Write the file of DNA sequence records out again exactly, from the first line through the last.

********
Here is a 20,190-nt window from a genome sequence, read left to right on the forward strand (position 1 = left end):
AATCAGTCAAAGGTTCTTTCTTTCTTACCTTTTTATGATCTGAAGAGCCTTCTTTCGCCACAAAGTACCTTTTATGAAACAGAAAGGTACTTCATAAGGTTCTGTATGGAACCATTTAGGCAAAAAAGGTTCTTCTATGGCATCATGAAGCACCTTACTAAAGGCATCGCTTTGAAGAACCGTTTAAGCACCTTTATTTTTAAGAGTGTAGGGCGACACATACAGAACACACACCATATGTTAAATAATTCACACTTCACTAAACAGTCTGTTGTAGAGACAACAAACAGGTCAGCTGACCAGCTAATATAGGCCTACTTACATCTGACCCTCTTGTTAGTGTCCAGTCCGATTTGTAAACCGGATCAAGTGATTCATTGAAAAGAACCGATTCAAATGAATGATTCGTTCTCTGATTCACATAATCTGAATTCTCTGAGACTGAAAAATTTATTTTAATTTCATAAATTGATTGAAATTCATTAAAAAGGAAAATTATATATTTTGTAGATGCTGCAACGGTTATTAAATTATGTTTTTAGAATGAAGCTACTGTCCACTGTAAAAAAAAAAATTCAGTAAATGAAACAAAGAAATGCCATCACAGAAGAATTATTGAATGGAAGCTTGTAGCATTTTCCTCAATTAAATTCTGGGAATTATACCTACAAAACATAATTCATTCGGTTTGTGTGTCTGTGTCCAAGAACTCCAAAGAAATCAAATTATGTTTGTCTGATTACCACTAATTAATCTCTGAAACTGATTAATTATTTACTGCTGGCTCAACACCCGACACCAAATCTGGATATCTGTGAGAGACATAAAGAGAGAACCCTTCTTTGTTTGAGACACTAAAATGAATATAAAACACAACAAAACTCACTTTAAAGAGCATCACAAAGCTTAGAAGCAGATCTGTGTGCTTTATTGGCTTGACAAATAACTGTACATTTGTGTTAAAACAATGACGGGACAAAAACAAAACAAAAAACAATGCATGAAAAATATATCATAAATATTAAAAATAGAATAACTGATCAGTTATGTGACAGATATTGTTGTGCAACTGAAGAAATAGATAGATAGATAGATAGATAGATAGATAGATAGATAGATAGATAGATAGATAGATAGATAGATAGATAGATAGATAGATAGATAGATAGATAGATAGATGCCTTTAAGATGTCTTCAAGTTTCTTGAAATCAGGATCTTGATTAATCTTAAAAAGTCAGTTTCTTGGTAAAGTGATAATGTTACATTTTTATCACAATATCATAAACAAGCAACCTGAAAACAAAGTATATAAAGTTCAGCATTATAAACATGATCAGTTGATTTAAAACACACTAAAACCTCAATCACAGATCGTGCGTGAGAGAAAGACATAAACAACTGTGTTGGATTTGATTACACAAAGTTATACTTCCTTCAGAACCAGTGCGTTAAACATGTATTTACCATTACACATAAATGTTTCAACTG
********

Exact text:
Here is a 20,190-nt window from a genome sequence, read left to right on the forward strand (position 1 = left end):
AATCAGTCAAAGGTTCTTTCTTTCTTACCTTTTTATGATCTGAAGAGCCTTCTTTCGCCACAAAGTACCTTTTATGAAACAGAAAGGTACTTCATAAGGTTCTGTATGGAACCATTTAGGCAAAAAAGGTTCTTCTATGGCATCATGAAGCACCTTACTAAAGGCATCGCTTTGAAGAACCGTTTAAGCACCTTTATTTTTAAGAGTGTAGGGCGACACATACAGAACACACACCATATGTTAAATAATTCACACTTCACTAAACAGTCTGTTGTAGAGACAACAAACAGGTCAGCTGACCAGCTAATATAGGCCTACTTACATCTGACCCTCTTGTTAGTGTCCAGTCCGATTTGTAAACCGGATCAAGTGATTCATTGAAAAGAACCGATTCAAATGAATGATTCGTTCTCTGATTCACATAATCTGAATTCTCTGAGACTGAAAAATTTATTTTAATTTCATAAATTGATTGAAATTCATTAAAAAGGAAAATTATATATTTTGTAGATGCTGCAACGGTTATTAAATTATGTTTTTAGAATGAAGCTACTGTCCACTGTAAAAAAAAAAATTCAGTAAATGAAACAAAGAAATGCCATCACAGAAGAATTATTGAATGGAAGCTTGTAGCATTTTCCTCAATTAAATTCTGGGAATTATACCTACAAAACATAATTCATTCGGTTTGTGTGTCTGTGTCCAAGAACTCCAAAGAAATCAAATTATGTTTGTCTGATTACCACTAATTAATCTCTGAAACTGATTAATTATTTACTGCTGGCTCAACACCCGACACCAAATCTGGATATCTGTGAGAGACATAAAGAGAGAACCCTTCTTTGTTTGAGACACTAAAATGAATATAAAACACAACAAAACTCACTTTAAAGAGCATCACAAAGCTTAGAAGCAGATCTGTGTGCTTTATTGGCTTGACAAATAACTGTACATTTGTGTTAAAACAATGACGGGACAAAAACAAAACAAAAAACAATGCATGAAAAATATATCATAAATATTAAAAATAGAATAACTGATCAGTTATGTGACAGATATTGTTGTGCAACTGAAGAAATAGATAGATAGATAGATAGATAGATAGATAGATAGATAGATAGATAGATAGATAGATAGATAGATAGATAGATAGATAGATAGATAGATAGATAGATAGATGCCTTTAAGATGTCTTCAAGTTTCTTGAAATCAGGATCTTGATTAATCTTAAAAAGTCAGTTTCTTGGTAAAGTGATAATGTTACATTTTTATCACAATATCATAAACAAGCAACCTGAAAACAAAGTATATAAAGTTCAGCATTATAAACATGATCAGTTGATTTAAAACACACTAAAACCTCAATCACAGATCGTGCGTGAGAGAAAGACATAAACAACTGTGTTGGATTTGATTACACAAAGTTATACTTCCTTCAGAACCAGTGCGTTAAACATGTATTTACCATTACACATAAATGTTTCAACTG